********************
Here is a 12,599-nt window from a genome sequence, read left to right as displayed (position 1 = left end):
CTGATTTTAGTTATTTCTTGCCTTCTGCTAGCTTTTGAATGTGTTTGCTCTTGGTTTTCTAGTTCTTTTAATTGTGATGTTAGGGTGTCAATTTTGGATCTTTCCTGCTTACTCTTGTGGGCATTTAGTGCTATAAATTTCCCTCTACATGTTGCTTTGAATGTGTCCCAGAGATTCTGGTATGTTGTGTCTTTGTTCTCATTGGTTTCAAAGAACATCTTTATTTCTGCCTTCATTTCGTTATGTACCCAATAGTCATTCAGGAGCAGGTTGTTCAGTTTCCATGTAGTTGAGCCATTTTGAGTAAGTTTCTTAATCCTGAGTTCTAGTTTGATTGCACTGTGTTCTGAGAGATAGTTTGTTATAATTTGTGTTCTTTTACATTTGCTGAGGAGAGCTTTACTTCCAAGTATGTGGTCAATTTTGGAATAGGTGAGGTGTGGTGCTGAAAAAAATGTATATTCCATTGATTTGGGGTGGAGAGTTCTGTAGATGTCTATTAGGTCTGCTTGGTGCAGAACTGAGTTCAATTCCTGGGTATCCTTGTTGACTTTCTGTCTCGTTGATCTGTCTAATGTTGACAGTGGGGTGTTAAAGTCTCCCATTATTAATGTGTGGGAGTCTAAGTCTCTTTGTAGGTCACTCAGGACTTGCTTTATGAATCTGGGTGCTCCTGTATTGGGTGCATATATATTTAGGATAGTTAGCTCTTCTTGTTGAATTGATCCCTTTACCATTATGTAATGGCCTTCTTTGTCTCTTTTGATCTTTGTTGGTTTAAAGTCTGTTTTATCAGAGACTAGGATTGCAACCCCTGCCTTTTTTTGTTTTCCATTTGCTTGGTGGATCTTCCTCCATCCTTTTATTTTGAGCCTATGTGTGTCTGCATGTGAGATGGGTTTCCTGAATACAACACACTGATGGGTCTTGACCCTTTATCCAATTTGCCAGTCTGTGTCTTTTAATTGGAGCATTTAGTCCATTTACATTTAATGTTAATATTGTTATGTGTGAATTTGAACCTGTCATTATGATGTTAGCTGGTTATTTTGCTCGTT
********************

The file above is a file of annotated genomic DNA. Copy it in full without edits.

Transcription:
Here is a 12,599-nt window from a genome sequence, read left to right as displayed (position 1 = left end):
CTGATTTTAGTTATTTCTTGCCTTCTGCTAGCTTTTGAATGTGTTTGCTCTTGGTTTTCTAGTTCTTTTAATTGTGATGTTAGGGTGTCAATTTTGGATCTTTCCTGCTTACTCTTGTGGGCATTTAGTGCTATAAATTTCCCTCTACATGTTGCTTTGAATGTGTCCCAGAGATTCTGGTATGTTGTGTCTTTGTTCTCATTGGTTTCAAAGAACATCTTTATTTCTGCCTTCATTTCGTTATGTACCCAATAGTCATTCAGGAGCAGGTTGTTCAGTTTCCATGTAGTTGAGCCATTTTGAGTAAGTTTCTTAATCCTGAGTTCTAGTTTGATTGCACTGTGTTCTGAGAGATAGTTTGTTATAATTTGTGTTCTTTTACATTTGCTGAGGAGAGCTTTACTTCCAAGTATGTGGTCAATTTTGGAATAGGTGAGGTGTGGTGCTGAAAAAAATGTATATTCCATTGATTTGGGGTGGAGAGTTCTGTAGATGTCTATTAGGTCTGCTTGGTGCAGAACTGAGTTCAATTCCTGGGTATCCTTGTTGACTTTCTGTCTCGTTGATCTGTCTAATGTTGACAGTGGGGTGTTAAAGTCTCCCATTATTAATGTGTGGGAGTCTAAGTCTCTTTGTAGGTCACTCAGGACTTGCTTTATGAATCTGGGTGCTCCTGTATTGGGTGCATATATATTTAGGATAGTTAGCTCTTCTTGTTGAATTGATCCCTTTACCATTATGTAATGGCCTTCTTTGTCTCTTTTGATCTTTGTTGGTTTAAAGTCTGTTTTATCAGAGACTAGGATTGCAACCCCTGCCTTTTTTTGTTTTCCATTTGCTTGGTGGATCTTCCTCCATCCTTTTATTTTGAGCCTATGTGTGTCTGCATGTGAGATGGGTTTCCTGAATACAACACACTGATGGGTCTTGACCCTTTATCCAATTTGCCAGTCTGTGTCTTTTAATTGGAGCATTTAGTCCATTTACATTTAATGTTAATATTGTTATGTGTGAATTTGAACCTGTCATTATGATGTTAGCTGGTTATTTTGCTCGTT